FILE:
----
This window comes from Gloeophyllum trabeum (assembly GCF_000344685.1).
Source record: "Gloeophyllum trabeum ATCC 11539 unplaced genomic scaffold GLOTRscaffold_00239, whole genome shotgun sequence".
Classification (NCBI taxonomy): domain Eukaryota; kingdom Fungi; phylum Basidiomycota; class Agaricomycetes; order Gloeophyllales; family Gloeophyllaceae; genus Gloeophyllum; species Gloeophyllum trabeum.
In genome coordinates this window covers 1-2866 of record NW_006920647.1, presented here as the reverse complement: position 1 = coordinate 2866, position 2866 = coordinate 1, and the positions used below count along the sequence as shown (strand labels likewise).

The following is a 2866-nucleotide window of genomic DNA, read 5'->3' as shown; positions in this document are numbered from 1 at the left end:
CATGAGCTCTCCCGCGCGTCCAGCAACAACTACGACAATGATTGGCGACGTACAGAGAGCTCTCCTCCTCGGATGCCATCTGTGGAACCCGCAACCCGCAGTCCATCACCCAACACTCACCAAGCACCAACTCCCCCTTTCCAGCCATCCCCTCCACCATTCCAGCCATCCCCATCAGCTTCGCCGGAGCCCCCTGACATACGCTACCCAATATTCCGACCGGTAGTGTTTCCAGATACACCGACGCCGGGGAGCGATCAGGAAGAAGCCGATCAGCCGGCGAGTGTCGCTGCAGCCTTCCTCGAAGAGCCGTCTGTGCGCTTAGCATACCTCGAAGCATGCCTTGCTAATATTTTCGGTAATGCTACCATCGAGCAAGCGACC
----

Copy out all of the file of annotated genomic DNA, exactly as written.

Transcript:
This window comes from Gloeophyllum trabeum (assembly GCF_000344685.1).
Source record: "Gloeophyllum trabeum ATCC 11539 unplaced genomic scaffold GLOTRscaffold_00239, whole genome shotgun sequence".
Classification (NCBI taxonomy): domain Eukaryota; kingdom Fungi; phylum Basidiomycota; class Agaricomycetes; order Gloeophyllales; family Gloeophyllaceae; genus Gloeophyllum; species Gloeophyllum trabeum.
In genome coordinates this window covers 1-2866 of record NW_006920647.1, presented here as the reverse complement: position 1 = coordinate 2866, position 2866 = coordinate 1, and the positions used below count along the sequence as shown (strand labels likewise).

The following is a 2866-nucleotide window of genomic DNA, read 5'->3' as shown; positions in this document are numbered from 1 at the left end:
CATGAGCTCTCCCGCGCGTCCAGCAACAACTACGACAATGATTGGCGACGTACAGAGAGCTCTCCTCCTCGGATGCCATCTGTGGAACCCGCAACCCGCAGTCCATCACCCAACACTCACCAAGCACCAACTCCCCCTTTCCAGCCATCCCCTCCACCATTCCAGCCATCCCCATCAGCTTCGCCGGAGCCCCCTGACATACGCTACCCAATATTCCGACCGGTAGTGTTTCCAGATACACCGACGCCGGGGAGCGATCAGGAAGAAGCCGATCAGCCGGCGAGTGTCGCTGCAGCCTTCCTCGAAGAGCCGTCTGTGCGCTTAGCATACCTCGAAGCATGCCTTGCTAATATTTTCGGTAATGCTACCATCGAGCAAGCGACC